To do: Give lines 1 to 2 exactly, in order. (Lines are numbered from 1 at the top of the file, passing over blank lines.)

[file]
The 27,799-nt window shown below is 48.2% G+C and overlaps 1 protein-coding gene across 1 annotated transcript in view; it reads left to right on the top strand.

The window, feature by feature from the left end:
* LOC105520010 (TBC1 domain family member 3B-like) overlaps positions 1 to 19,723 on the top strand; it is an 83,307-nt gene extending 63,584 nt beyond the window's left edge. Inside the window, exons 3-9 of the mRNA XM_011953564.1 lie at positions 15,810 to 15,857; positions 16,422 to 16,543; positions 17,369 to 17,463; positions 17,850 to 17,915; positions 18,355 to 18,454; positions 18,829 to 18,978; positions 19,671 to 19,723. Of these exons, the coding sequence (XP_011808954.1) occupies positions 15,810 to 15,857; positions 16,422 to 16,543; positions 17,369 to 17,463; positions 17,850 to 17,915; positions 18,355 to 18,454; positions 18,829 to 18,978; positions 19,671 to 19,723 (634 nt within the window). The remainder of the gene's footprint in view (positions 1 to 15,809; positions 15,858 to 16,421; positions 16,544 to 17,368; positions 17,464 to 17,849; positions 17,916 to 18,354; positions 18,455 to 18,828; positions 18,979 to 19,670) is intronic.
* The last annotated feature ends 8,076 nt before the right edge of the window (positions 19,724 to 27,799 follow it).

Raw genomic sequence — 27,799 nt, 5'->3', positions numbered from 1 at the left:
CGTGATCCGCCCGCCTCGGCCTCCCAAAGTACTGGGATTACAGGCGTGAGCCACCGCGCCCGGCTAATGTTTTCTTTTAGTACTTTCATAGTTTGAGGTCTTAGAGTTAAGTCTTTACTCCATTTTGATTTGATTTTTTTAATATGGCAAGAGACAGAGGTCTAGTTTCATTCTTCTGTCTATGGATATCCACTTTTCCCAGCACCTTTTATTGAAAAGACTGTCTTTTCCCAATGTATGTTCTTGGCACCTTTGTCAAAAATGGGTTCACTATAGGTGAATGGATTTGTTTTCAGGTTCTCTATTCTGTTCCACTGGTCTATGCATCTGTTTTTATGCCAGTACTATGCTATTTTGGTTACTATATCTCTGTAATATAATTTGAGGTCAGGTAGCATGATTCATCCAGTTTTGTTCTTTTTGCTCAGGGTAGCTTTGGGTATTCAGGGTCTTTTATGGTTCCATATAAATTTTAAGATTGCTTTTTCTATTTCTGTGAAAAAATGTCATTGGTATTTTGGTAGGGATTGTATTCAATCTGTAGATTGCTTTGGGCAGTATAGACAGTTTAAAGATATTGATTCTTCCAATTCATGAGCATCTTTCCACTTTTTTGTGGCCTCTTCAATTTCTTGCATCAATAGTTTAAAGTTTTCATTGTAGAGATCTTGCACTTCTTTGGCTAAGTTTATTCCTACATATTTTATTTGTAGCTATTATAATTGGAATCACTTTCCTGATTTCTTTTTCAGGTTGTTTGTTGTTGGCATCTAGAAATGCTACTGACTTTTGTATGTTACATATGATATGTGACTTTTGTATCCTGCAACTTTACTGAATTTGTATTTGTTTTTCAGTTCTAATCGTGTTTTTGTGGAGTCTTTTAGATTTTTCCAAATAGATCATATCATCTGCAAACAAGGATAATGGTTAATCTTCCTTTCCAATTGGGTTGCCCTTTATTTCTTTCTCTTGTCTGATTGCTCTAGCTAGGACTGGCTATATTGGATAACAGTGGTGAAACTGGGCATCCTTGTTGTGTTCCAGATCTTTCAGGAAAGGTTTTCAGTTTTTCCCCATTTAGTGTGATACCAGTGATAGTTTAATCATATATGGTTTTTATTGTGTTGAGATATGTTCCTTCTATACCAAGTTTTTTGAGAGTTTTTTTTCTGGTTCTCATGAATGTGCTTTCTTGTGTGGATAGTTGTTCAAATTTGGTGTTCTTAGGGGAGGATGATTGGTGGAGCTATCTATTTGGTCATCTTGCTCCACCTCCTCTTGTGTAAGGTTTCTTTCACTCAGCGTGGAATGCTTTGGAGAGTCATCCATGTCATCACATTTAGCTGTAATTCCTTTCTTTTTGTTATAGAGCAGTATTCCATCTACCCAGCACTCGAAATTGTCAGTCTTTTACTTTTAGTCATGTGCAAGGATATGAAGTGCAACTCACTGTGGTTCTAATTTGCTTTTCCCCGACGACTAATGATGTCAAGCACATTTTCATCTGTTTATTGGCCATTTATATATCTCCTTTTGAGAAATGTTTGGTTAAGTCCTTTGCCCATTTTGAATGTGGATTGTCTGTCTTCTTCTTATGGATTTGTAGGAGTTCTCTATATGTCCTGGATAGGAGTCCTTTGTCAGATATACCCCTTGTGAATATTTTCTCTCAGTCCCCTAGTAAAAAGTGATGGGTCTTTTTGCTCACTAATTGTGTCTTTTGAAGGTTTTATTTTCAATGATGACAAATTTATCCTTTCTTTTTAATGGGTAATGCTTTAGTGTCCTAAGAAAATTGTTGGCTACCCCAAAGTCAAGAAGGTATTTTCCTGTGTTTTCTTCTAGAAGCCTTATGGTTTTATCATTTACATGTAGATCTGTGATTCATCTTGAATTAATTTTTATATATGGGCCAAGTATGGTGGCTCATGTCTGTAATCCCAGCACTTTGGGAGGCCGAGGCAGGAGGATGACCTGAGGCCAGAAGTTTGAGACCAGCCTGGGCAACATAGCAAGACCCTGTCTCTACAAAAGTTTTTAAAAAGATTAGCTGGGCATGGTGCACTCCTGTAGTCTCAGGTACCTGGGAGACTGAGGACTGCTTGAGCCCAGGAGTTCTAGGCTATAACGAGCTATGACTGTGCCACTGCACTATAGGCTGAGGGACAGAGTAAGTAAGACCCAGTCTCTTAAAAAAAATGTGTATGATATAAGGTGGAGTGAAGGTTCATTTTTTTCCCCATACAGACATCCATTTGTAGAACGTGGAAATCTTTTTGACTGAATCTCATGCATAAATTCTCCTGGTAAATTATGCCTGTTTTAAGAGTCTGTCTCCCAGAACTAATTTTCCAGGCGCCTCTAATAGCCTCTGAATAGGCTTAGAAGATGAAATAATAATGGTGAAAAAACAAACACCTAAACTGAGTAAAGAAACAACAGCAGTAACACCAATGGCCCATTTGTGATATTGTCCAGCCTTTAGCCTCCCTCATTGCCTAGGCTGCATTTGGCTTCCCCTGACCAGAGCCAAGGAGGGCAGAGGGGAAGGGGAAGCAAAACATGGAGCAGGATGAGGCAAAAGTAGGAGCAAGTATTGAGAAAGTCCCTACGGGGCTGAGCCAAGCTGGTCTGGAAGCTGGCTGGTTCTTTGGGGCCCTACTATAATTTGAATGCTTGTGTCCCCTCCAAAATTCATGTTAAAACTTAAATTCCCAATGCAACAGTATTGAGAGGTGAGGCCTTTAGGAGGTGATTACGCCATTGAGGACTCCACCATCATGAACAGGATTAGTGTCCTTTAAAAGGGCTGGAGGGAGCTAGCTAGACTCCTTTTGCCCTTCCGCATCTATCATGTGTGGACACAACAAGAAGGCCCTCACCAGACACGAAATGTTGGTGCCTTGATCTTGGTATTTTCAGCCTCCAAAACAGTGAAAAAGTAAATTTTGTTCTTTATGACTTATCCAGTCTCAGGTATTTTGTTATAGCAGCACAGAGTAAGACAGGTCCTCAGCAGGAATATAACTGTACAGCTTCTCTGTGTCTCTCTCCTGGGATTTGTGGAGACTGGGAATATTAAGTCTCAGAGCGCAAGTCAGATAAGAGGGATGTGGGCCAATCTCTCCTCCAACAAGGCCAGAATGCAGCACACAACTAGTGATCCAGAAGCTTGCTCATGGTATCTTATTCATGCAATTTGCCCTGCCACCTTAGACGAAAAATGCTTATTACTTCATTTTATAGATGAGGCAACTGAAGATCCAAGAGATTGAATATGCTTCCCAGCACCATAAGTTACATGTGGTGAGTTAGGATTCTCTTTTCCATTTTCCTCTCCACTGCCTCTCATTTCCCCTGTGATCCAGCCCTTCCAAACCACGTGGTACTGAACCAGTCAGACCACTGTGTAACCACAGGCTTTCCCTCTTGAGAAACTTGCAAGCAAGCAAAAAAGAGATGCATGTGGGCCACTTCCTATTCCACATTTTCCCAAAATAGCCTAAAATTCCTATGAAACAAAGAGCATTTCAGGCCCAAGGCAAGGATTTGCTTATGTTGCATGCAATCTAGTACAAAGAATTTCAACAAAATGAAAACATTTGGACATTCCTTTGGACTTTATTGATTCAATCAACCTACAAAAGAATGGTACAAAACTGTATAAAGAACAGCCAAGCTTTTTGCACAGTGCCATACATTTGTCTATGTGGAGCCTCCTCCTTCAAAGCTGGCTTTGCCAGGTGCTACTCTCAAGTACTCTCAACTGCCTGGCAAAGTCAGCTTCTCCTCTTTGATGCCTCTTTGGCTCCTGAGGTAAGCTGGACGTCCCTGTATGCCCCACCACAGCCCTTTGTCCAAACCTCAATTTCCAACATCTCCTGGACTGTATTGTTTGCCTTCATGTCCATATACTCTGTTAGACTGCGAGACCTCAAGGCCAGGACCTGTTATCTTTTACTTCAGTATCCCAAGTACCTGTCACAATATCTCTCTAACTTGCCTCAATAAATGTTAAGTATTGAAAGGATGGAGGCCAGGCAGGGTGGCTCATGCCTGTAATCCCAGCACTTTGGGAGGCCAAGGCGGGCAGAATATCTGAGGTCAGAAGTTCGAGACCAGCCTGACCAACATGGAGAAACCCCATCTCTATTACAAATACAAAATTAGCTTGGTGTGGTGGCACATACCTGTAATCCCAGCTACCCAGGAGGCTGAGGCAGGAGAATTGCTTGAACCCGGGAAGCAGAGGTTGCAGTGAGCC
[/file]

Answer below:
The 27,799-nt window shown below is 48.2% G+C and overlaps 1 protein-coding gene across 1 annotated transcript in view; it reads left to right on the top strand.

The window, feature by feature from the left end: